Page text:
Stress at Christmas
If we were living in a remote island, stress at Christmas would be something we’d be unfamiliar with. Alas, we live in the midst of thi timberland shoes s thing called civilization. Christmas, therefore, has turned into that dreaded once a year exercise. Yes, folks, stress at Christmas is a real 21st century disorder.
Look at Christmas from different angles. These angles are the stress generators for many. First, there’s spending the money, second, spending the money and third, spending the money.
Seriously, even if we create a gift giving budget, how many of us stick to it? We walk into a store and we see merchandise that is visually appealing and then we think, maybe I could buy that one instead of the sweater on my list. It’s $10.00 more, but what the heck.
Gift shopping, of course, is not just about spending money. It’s about spending time as well: time sitting in traffic on the way to the stores, time looking for an empty parking slot, time sifting through items to find the right size and color, time lining up at the checkout counter and time standing at the gift wrapping service desk. By the time you put all your gifts in the trunk, you need more time to get out of the parking maze and make your way home factor in two or more traffic jams.
Helpful Tips for Gift Shopping
July August: get as many feelers as you can from people you give gifts to. Pay attention to their comments. Create a li timberland shoes st of recipients. Beside their names, put two to four possible gifts with a dollar amount. You’re not buying them four gifts, you’re buying only one, but have some back up plans in case they end up buying the item themselves or someone else will.
September October: Spread out your gift buying spree timberland shoes s. Spend four weekends in September to buy 25% of the gifts in your list, the next four weekends in October for the other 25% and so on. This way, you don’t blow all your money in one shopping spree. Leave room in your budget for other expenses.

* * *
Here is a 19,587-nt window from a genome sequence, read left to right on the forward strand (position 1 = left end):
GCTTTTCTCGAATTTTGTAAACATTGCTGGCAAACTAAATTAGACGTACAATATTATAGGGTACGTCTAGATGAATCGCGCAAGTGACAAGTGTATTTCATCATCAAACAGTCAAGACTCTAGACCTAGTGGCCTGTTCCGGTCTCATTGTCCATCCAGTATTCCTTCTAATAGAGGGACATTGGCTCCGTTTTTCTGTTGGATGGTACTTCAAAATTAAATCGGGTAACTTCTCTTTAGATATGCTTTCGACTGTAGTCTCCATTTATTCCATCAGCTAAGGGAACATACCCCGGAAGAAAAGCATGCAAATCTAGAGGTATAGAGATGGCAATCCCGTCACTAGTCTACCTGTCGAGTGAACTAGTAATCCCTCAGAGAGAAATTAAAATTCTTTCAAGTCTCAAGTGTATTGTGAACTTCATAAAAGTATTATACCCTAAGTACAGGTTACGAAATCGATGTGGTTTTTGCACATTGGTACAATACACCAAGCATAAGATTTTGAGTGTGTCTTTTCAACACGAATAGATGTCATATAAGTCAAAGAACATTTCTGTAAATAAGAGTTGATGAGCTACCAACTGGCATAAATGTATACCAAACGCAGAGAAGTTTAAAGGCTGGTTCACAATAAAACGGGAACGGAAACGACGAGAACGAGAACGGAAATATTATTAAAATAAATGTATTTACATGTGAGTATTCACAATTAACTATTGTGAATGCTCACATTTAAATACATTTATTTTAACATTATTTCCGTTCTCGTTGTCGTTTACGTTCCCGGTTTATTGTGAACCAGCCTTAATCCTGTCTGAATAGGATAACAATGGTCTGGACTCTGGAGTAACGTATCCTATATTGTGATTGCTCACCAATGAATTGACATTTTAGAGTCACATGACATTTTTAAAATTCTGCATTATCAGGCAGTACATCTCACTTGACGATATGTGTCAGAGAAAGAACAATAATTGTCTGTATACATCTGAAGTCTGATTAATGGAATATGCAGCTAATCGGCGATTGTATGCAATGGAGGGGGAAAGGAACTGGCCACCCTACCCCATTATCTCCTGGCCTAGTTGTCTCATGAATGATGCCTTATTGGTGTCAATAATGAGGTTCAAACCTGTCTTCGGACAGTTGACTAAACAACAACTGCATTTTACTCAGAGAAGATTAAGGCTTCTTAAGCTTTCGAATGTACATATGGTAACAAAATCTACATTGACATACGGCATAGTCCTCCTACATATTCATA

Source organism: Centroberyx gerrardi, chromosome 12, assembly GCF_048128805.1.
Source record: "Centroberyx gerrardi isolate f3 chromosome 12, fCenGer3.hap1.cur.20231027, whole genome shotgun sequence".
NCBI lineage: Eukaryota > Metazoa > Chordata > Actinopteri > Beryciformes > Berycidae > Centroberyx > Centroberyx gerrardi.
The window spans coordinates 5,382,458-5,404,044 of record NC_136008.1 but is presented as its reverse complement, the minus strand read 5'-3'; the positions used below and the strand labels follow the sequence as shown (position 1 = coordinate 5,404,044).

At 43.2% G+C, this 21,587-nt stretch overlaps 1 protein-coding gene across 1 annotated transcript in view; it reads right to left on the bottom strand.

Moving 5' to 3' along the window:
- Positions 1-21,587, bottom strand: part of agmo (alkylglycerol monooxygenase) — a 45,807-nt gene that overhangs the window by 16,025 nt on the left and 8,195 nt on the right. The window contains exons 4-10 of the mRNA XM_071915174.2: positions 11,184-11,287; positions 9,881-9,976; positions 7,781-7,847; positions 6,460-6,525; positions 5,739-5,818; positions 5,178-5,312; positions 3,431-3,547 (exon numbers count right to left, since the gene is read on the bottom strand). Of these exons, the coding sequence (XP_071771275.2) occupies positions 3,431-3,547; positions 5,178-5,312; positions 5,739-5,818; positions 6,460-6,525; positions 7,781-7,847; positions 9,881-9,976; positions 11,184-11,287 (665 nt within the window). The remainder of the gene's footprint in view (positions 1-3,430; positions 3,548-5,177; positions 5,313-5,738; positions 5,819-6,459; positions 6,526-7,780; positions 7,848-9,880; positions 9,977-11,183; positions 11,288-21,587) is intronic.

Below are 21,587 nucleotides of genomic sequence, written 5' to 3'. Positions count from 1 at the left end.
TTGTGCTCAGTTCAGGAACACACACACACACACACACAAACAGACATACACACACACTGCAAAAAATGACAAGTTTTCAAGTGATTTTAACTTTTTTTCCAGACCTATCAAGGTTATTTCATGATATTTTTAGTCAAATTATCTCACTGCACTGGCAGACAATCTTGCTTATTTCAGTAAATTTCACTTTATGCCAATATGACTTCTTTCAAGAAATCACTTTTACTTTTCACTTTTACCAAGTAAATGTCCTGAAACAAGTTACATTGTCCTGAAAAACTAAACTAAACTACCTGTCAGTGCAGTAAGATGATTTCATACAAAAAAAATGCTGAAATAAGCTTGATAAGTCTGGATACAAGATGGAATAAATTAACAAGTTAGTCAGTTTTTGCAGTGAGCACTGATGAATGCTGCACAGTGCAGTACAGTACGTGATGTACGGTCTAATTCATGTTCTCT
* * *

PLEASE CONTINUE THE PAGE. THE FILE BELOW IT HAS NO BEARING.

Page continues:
November: Spend the next 25% on your list. When December comes, you’ll only have 25% to buy more.
If it isn’t considered tacky, and it’s obvious that your recipients prefer cash, buy them gift certificates instead (physical gift certificates or digital gift certificates will be appreciated).
By December 15th: all your gifts shall have been bought and gift wrapped.
To decorate or not to decorate. If there are kids in your family, you can’t get away with NOT decorating. So it’s either using last year’s decorations or buying new ones. To tree or not to tree is another decision, to go plastic or fresh is yet another.
Helpful tips for
By November 15, decide what your decorating plans are. Start with the exterior. Do you want lights, reindeers, icicles? Set a budget.
For the inside of the house: where will you put the Christmas tree, what kind of tree do you want (Balsam, Douglas, Noble, Fraser or Scotch Pine) and how tall should it be?
Decide on a theme for the Christmas tree: mix match (most people just put a combination while others choose a specific theme: flowers, ribbons, animals, native art, angels, music, etc)
Go over last year’s decorations and see what can be discarded (get rid of frayed cords and wires, broken glass and sharp objects) and which can be recycled. Even self declared cooking aficionados will be stressed, especially when they’re cooking from sunset to sundown during the few weeks preceding Christmas. A menu is indispensable; without it, you waste time and money making last minute meal decisions. If you can’t bear the thought of doing all the cooking, you may (a) ask family members to pitch timberland shoes in, (b) plan pot luck dinners and lunches, (c) cater, or (d) buy frozen and prepared dishes.
Helpful Tips for
Like we said, a menu is indispensable. Make a list of the meals you have to prepare. Christmas Eve dinner, Christmas Day breakfast, Christmas day lunch or Christmas day dinner.
Make a separate list of “just in case” meals. We’re talking about people who will be dropping by without notice, or you’re asked to contribute a dish during any of the 113 office lunches and tea times at work. If you work in a large company with several departments, make that 150 office lunches, snacks and coffee breaks.